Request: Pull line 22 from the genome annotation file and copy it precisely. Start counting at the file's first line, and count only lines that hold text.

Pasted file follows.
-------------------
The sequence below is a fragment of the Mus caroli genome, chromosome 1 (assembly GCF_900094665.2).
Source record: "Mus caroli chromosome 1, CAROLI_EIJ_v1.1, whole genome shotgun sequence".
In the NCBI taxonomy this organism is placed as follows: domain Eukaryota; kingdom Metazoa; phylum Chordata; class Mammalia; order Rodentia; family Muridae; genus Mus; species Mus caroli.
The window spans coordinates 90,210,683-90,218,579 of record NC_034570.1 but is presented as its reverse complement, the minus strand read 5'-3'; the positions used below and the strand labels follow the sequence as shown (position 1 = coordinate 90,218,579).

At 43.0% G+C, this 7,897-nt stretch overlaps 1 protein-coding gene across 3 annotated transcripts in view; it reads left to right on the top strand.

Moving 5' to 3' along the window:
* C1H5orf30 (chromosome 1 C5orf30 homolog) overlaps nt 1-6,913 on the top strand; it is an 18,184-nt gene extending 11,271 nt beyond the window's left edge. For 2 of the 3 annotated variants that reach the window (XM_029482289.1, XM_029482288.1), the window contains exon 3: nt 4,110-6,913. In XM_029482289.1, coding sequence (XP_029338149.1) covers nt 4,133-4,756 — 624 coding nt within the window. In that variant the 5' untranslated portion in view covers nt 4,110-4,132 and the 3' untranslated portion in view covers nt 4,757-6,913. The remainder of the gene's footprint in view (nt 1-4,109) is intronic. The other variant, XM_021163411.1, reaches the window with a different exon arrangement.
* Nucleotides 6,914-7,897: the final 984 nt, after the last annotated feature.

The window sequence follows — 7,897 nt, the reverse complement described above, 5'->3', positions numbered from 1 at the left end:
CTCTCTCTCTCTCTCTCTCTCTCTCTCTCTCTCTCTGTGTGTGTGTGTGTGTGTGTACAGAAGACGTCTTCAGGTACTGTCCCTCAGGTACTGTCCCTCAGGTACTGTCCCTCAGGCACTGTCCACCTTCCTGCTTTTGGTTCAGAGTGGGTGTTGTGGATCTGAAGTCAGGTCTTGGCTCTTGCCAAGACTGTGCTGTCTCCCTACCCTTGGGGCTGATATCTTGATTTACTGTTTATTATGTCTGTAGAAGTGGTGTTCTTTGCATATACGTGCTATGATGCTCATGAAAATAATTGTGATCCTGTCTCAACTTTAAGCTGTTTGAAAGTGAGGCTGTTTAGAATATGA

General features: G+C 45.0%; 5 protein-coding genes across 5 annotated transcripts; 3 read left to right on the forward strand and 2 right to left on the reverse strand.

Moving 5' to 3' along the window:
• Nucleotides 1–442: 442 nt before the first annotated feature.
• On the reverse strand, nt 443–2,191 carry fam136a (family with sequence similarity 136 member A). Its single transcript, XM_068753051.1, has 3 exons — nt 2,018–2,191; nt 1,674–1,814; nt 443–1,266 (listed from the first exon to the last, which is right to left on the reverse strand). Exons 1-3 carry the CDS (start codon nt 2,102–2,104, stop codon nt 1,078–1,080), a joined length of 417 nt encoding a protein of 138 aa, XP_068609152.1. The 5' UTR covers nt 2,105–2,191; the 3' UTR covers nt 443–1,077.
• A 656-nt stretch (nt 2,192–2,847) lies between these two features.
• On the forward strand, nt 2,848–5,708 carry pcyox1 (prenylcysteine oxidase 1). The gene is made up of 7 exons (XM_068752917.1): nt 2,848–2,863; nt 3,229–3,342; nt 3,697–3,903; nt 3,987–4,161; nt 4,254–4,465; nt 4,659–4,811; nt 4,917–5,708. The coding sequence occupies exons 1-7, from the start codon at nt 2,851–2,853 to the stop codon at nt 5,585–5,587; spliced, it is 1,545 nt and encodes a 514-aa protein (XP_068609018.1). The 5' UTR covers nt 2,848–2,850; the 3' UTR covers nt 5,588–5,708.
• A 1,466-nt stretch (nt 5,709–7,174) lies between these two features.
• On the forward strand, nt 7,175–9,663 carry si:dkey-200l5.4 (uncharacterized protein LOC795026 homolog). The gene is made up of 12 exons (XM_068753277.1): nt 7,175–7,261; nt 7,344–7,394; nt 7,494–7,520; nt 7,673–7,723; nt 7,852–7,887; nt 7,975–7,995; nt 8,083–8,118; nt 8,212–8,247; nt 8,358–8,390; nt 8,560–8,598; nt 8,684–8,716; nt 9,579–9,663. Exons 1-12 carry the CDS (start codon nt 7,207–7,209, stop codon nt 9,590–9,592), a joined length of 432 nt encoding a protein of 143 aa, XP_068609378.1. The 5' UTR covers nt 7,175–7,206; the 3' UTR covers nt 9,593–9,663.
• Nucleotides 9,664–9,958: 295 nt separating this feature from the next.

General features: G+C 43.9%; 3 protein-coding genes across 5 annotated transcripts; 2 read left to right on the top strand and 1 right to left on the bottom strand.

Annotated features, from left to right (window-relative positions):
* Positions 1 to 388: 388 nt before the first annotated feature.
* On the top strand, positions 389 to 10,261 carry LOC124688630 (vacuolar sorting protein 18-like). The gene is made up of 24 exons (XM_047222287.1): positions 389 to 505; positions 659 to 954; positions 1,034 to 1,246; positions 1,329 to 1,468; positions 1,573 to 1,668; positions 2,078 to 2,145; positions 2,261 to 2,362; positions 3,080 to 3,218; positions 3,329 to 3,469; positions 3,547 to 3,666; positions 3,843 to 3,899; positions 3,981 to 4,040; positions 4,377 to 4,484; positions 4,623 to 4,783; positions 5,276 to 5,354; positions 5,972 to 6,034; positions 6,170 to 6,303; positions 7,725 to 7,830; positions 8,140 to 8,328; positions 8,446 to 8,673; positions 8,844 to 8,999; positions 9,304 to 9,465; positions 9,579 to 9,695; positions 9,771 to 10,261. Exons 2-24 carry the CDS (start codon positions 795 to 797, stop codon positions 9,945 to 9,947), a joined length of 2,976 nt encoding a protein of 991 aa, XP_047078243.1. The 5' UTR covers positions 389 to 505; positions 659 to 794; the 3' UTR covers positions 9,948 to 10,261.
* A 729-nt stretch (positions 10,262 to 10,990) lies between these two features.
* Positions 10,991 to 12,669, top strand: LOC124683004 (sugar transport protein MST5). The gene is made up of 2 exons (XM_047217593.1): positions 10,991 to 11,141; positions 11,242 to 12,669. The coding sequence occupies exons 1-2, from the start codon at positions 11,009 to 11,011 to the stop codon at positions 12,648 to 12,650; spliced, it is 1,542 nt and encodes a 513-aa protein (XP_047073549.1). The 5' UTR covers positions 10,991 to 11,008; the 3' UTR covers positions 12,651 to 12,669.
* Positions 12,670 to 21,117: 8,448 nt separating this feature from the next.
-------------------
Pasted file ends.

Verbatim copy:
* Positions 1 to 388: 388 nt before the first annotated feature.